Many educators and parents are concerned with the lack of nature in children’s lives. Earle B. Wood MS science teacher Shawn Ackley was part of a group discussing this growing issue through Google Hangout with author Richard Louv.
The hangout was organized by National Geographic Education and took place on Nov. 5. Louv is the author of “Last Child in the Woods: Saving Our Children from Nature-Deficient Disorder.”
“For almost all of human history and pre-history, children went outside and spent most of their developing years playing or working in nature, and in the matter of three decades, that has reduced dramatically,” Louv said.
According to Louv, outdoor education, or cultivating a connection with nature, is a crucial part of a child’s life in practical ways. With fewer children spending time outdoors on their own, Louv believes schools should make up the gap.
One of the points of the conversation was that for some teachers, getting their kids outside for a legitimate reason takes some serious creativity. Teachers working to incorporate the outdoors in the curriculums of classes that are more academically focused tend to have a more difficult time finding ways to take students outside. It is much harder to find a viable reason to do an activity outside for an AP Calculus class than a horticulture class.
Ackley said, “You have to set the expectations; it’s an outdoor classroom. I think you can do just as much or more outside, but they have to be willing to work.”
In addition to Ackley and Louv, another hangout participant was Katie Register, executive director of Clean Virginia Waterwaves. Register emphasized that any outdoor time schools provide is valuable. “We don’t have to go to the Grand Canyon to understand geo-literacy and we don’t have to go to the Gulf of Mexico to understand watersheds; it’s all around you,” she said.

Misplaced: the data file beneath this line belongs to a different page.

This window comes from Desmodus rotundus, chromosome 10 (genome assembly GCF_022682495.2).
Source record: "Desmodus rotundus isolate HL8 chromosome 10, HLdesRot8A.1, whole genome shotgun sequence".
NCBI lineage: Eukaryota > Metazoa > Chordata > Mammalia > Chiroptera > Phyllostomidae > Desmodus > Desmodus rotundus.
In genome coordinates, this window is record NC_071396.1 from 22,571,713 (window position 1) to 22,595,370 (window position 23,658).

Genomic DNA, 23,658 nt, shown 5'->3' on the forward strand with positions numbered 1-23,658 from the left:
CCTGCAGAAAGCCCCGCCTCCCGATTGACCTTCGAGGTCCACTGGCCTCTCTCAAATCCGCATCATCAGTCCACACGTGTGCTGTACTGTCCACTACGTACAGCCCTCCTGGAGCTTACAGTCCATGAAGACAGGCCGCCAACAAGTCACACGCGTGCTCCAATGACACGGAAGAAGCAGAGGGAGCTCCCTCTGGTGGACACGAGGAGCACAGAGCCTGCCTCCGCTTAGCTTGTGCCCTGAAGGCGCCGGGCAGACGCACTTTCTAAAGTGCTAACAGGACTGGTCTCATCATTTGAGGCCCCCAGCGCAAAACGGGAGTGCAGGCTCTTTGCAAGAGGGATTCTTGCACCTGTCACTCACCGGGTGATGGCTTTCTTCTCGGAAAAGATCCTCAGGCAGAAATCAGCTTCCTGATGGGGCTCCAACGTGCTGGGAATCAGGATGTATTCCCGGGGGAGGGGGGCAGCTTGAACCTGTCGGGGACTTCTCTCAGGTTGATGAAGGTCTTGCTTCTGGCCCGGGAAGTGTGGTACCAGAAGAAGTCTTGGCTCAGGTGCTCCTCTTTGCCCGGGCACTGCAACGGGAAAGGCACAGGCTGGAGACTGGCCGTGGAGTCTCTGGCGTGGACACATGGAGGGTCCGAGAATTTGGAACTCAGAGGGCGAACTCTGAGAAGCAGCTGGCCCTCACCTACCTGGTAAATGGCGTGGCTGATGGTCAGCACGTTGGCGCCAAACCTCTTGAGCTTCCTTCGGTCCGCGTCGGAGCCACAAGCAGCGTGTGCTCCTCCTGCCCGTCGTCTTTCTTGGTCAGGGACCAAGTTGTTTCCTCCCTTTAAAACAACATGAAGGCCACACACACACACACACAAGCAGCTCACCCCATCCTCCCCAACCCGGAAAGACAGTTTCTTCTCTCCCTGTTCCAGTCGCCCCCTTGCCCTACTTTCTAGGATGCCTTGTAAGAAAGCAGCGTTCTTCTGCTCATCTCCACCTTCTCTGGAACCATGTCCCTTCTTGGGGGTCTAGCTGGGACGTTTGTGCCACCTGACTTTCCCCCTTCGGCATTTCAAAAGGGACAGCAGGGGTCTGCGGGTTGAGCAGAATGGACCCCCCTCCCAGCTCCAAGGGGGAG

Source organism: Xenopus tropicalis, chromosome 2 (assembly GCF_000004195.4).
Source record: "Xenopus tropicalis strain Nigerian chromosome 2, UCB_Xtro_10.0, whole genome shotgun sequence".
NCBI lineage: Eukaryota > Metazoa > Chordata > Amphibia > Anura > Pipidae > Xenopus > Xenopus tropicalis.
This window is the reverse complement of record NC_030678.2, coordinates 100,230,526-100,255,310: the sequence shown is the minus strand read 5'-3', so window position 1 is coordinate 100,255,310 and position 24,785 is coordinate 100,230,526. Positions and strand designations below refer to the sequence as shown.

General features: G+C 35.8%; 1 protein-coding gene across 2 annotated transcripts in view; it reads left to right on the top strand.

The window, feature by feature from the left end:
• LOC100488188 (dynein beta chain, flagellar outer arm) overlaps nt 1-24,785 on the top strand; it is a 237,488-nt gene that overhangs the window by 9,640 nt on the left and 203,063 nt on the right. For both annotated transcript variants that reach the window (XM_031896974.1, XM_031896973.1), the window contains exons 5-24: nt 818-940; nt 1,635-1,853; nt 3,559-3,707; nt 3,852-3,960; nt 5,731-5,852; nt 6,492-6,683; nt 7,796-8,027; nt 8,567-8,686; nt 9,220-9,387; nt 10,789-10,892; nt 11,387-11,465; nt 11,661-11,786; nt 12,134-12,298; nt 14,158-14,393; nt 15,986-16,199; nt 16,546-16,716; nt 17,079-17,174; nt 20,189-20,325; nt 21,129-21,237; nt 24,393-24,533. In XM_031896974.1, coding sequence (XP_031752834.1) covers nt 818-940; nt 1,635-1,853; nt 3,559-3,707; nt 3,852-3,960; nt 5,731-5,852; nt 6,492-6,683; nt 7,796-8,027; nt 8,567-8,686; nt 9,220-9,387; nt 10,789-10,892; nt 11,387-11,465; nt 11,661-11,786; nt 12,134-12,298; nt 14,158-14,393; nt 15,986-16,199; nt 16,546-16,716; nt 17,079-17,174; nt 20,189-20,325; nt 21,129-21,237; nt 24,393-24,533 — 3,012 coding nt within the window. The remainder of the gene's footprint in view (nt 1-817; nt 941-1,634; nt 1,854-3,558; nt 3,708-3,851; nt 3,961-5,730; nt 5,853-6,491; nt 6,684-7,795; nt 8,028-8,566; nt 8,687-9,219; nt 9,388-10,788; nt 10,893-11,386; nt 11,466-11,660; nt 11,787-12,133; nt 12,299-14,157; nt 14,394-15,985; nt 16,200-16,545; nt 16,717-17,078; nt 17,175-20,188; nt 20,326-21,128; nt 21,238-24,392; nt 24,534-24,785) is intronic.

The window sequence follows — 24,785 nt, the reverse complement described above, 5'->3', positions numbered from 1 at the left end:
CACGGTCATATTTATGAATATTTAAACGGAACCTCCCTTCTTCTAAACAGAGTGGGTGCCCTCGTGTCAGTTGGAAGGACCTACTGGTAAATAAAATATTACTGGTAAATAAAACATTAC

Although it is difficult to find good connections to some lessons and curriculums, there is always a connection to be made in the grandeur of nature, with its endless lessons to be learned from it.
Louv said, “It’s not only the absence of nature in kid’s lives, but it’s also the absence of independent play, and the ability to visualize, to come up with their own images.”
At home, one of the largest factors that stops children from going outside is their parents and greater stress on child safety, largely due to the extreme exposure to the media, specifically news stations constantly reporting the latest tragedy to happen to children.
Ackley said, “Is it really a more dangerous place? No, but we are hearing about the news all the time.”
Professionals are investigating the effects of nature deprivation more and more as technology continues to dominate children’s time and attention, and thus their daily lives.
Louv said, “Nature deficit disorder is not a known medical diagnosis; maybe it should be, but it’s not yet.”